I know, some of you are thinking "That will just make it easier to commit ID theft."

A centralized system makes it easier to catch the ID theft, not to do it.  If your the federal government takes you picture gets taken when you apply for the various ID cards, then they can compare it to a national database.  If your picture already exists or does not match the existing one, they look into it further and fix the problem.  We could even set it up as an optional system - you can use the regular method, or the 'expedited version' - which is free and quick, but involves fingerprinting and iris scanning.  We could also check all other information we have on the person to make sure that they aren't committing fraud and/or don't have arrest warrants out for them.  We can compare with existing photos.  For example, we could check death certificates as well as birth certificates (something we don't do now when you ask for a birth certificate).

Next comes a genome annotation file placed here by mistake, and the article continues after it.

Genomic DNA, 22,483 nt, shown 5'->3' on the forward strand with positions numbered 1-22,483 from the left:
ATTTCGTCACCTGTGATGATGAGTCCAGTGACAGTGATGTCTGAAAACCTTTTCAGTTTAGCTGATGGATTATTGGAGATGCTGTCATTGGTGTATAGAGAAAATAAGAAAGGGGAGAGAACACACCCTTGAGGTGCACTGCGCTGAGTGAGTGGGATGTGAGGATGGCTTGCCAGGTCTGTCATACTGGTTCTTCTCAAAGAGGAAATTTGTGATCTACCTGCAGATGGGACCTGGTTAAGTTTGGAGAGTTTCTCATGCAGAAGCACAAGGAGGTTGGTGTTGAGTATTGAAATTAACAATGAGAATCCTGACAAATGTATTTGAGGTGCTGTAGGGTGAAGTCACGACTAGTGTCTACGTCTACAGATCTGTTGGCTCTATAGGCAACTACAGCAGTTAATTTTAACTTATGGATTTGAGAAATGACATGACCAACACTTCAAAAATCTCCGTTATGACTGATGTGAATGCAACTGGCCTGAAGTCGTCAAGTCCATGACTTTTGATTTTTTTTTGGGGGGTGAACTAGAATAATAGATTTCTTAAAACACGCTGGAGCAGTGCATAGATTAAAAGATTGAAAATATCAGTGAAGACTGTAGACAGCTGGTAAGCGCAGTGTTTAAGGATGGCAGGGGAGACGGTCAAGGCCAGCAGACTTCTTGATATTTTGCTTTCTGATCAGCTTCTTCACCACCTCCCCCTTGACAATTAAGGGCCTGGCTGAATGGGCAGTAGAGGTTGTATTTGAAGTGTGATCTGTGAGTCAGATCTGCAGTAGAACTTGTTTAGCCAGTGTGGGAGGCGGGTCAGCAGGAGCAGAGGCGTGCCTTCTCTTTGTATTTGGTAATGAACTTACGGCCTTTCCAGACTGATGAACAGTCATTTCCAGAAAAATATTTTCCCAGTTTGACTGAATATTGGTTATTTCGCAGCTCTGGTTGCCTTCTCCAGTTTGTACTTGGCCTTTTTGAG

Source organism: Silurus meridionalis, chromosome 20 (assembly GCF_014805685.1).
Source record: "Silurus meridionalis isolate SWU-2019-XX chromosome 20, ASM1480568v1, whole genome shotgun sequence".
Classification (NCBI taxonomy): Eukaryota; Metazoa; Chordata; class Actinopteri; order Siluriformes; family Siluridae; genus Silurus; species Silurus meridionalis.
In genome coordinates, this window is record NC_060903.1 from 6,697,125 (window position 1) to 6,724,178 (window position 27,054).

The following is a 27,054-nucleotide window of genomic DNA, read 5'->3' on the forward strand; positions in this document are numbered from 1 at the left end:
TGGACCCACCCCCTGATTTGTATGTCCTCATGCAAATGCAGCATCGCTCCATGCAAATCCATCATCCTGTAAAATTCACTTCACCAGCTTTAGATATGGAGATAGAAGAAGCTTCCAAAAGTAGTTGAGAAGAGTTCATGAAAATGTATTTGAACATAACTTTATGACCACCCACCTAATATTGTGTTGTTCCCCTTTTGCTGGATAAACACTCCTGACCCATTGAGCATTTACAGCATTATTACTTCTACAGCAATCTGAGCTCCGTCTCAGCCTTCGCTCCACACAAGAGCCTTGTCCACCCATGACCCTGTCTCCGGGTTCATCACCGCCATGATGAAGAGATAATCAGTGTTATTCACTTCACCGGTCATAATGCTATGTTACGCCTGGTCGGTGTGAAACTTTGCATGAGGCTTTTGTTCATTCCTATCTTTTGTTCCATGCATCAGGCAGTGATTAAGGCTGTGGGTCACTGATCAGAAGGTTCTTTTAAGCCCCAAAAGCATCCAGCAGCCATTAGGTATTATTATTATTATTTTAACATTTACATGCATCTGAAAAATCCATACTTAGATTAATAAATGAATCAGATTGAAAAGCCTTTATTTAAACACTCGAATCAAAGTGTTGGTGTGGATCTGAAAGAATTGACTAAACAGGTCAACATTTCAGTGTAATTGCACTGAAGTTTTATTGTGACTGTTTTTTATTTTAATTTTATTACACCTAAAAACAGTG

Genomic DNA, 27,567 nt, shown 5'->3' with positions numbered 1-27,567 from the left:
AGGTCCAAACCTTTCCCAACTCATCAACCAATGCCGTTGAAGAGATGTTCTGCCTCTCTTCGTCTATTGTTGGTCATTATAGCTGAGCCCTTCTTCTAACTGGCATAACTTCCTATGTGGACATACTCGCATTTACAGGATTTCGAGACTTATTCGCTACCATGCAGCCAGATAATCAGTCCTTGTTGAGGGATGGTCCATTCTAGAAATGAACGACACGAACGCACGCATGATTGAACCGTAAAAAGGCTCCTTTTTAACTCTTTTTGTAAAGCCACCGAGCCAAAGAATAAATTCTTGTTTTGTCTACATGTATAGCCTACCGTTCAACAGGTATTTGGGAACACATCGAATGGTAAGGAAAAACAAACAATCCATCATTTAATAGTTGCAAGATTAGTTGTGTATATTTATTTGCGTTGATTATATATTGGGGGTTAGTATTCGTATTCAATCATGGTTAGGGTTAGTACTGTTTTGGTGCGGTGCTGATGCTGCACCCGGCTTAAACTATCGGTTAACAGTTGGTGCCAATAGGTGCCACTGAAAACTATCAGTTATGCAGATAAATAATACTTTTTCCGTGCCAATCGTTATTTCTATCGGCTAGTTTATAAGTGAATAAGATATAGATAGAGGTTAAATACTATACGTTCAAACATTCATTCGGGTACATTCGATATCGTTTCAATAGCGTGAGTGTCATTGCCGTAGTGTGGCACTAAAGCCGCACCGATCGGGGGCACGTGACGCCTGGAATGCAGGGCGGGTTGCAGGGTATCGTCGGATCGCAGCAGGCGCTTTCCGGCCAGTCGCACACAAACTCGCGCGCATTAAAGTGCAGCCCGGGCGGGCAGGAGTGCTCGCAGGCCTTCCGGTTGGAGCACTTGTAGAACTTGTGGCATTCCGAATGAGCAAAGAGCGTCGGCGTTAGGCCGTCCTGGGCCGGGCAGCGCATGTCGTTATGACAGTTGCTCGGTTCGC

Centralized systems prevent fraud, at least if they are done correctly.

Three:  Finally, we should be trying to catch these voter frauds, not catch and release.  The very idea of simply stopping a criminal from voting as opposed to stopping them and arresting them is quite frankly vile and evil.   If someone is committing a crime we should arrest them, not look the other way.

The only reason the GOP doesn't already demand the arrest is that they know everyone they arrest would be innocent, costing the state millions, if not billions, and ending with the GOP being thrown out of office for wasting our time and money.

Well, we shouldn't let them waste the time and money of our legal, patriotic voters anymore than we should let them waste the time and money of our courts.

1 comment: